News & Highlights

An Electron Faucet

Researchers from the Nesbitt Group discovered stable electron emission from nanoparticles

JILA researchers have created a laser-controlled "electron faucet", which emits a stable stream of low-energy electrons. These faucets have many applications for ultrafast switches and ultrafast electron imaging.
The electron faucet starts with gold, spherical nanoshells. “They are glass cores with a thin, gold layer over them,” said Jacob Pettine, the graduate student on the project. These nanoshells are truly on the nanoscale, measuring less than 150 nanometers in diameter, which is “something like a thousandth of the size of a human hair,” said Pettine.
These gold nanoshells source the electrons for Pettine’s faucet.  By showering the gold nanoshell with visible laser light, Pettine and Nesbitt are able to coax out an electron stream.
Electron emission is not inherently peculiar. The well-known photoelectric effect explained by Einstein describes emission of electrons when light shines on a material. Metals are particularly good materials for electron emission because they have large numbers of electrons not bound to atomic nuclei, but free to move throughout the metal.  Collectively, these free electrons are called a “Fermi sea,” evoking their ability to move freely in response to external forces.
When laser light strikes the surface of the metal nanoshell, it creates an electric field. Resisting change, the free electrons within the nanoshell fight the electric field by piling up against the incident surface. Within moments, however, the electric field of the laser light switches direction. In response, the free electrons barrel across the metal to accumulate on the opposite surface. This oscillation of electrons continues, creating volatile waves in the Fermi sea.
These electron waves slosh like coffee in a moving mug. And much like a walker’s coffee, sometimes, electrons slosh out of their container. These “sloshed electrons” make up a metal’s electron emission.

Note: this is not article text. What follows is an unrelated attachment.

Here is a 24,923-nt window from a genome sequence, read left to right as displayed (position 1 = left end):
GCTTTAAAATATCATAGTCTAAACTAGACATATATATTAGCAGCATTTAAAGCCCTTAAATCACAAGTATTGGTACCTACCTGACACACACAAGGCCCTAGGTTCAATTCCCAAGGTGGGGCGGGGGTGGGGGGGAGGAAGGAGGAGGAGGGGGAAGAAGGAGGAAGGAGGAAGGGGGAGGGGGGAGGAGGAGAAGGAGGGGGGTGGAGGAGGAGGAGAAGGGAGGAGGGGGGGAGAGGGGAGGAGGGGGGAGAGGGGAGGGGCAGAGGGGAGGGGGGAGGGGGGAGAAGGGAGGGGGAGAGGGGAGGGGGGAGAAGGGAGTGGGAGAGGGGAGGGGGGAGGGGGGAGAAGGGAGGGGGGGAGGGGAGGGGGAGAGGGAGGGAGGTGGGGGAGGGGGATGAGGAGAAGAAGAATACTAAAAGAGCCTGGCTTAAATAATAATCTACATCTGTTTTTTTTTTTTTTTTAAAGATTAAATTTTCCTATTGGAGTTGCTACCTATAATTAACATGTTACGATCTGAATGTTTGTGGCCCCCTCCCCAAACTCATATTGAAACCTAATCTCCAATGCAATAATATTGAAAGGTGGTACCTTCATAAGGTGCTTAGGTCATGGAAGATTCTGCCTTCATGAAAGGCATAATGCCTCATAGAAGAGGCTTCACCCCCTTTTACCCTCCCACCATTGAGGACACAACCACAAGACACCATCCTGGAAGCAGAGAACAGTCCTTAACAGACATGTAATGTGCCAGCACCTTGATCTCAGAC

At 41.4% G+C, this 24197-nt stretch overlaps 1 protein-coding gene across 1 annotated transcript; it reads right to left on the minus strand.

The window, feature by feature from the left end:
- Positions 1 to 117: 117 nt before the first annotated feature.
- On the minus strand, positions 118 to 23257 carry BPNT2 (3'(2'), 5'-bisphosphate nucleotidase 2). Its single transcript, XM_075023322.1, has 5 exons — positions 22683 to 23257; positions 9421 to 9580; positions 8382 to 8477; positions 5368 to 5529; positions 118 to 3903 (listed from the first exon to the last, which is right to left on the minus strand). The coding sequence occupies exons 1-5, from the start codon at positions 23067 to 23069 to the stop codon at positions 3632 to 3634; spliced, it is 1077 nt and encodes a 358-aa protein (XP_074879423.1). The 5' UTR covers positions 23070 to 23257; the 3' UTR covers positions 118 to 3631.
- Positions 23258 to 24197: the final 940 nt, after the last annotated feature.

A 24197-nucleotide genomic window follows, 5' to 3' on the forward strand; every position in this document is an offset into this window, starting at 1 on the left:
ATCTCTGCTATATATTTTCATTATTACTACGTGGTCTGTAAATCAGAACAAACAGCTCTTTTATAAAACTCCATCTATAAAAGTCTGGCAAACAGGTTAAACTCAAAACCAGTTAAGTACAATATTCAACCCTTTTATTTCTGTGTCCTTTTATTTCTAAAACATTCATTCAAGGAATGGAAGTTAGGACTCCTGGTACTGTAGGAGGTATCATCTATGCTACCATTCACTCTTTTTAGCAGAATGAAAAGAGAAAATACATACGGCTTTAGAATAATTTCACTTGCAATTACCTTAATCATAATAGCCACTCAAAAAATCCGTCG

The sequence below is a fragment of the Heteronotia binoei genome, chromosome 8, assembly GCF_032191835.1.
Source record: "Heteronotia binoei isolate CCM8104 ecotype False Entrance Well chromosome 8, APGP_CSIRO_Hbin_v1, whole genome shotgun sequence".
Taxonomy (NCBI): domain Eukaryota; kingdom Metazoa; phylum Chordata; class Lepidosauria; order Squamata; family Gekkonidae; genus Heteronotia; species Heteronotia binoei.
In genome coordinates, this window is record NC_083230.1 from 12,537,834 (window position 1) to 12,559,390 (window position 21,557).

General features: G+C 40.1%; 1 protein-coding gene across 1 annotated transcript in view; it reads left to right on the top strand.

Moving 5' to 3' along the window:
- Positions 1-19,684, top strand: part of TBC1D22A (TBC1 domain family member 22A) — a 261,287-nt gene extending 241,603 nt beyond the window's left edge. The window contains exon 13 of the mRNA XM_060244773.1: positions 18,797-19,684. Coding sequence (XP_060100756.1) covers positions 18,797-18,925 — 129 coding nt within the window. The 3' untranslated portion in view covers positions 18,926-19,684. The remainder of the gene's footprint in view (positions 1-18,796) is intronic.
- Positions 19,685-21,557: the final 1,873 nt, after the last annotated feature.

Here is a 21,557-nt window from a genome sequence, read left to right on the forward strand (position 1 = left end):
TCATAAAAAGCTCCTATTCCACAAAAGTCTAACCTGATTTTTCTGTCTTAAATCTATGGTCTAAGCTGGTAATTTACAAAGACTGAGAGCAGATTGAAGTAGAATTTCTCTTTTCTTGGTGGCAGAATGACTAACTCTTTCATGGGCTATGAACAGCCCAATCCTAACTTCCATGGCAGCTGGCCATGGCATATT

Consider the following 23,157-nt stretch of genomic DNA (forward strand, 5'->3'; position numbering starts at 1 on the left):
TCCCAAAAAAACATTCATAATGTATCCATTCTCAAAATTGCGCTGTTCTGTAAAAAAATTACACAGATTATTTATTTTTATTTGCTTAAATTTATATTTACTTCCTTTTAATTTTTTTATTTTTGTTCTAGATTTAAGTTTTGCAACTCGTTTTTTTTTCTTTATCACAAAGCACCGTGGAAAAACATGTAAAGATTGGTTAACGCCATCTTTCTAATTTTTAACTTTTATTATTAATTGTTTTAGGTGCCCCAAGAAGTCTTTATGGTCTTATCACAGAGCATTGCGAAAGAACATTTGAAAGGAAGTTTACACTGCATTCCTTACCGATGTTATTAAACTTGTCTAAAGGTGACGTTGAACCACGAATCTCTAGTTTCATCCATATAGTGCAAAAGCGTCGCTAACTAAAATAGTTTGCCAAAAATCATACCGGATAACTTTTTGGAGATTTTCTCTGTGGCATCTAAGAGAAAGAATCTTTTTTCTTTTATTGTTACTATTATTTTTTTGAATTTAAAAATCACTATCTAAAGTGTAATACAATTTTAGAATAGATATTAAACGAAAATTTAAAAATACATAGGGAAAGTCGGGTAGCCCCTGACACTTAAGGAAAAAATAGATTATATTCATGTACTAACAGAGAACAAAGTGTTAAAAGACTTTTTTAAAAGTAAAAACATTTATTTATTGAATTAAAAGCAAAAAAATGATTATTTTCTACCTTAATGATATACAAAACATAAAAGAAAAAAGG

But when Pettine showered the gold nanoshells in laser light, he noticed something peculiar about their electron emission.
According to Pettine, it was peculiar that the electrons emerged in only one direction. Typically, electrons to fly off in all directions, like water splashing off of a round stone.
Even more peculiar, Pettine and Nesbitt saw the direction of the electron flow change abruptly when they rotated the laser’s polarization.
These peculiarities began to make sense once Pettine examined the gold nanoshells under a microscope. The nanoshells were not as spherical as expected.
“Bumpy,” is how Pettine described the nanoshells.  “And It turns out that if you have just the right defect geometry [variation from a perfect sphere], you get really, really strong electric field enhancements in that region.”
These defects, or nanocrevices, on the gold nanoshells can become “hot spots” because electric fields tend to build in curvier regions.
And the buildup of an electric field makes the crevice the easiest place for electrons to jump ship. Essentially, the crevice becomes a hot spot that emits electrons like a never-ending geyser. But the geyser is more like a trickle, says Pettine, as the electrons have been coaxed out at low energy, rather than forcibly ripped away.
But the physics doesn’t stop there. “By tuning our polarization, we can actually couple to a different defect, make it a hot spot, and kick electrons off in a different direction,” said Pettine.
Changing the polarization, which is the axis of the laser’s electric field, can activate different hotspots because the nanoshells’ crevices materialize in random directions, and the crevices only resonate (make waves) for electric fields perpendicular to their geometry.
In the future, Pettine and Nesbitt would like to apply this technique to other nanoparticles, including nanostars, which Pettine describes as having a sea-urchin shape. Unlike the accidental crevices appearing in the gold nanoshells, the nanostars have pointy “spines” that provide large surface curvatures in many directions. By shining polarized laser light onto the nanostars, Pettine and Nesbitt hope they can gain more control over the direction of the electron emission.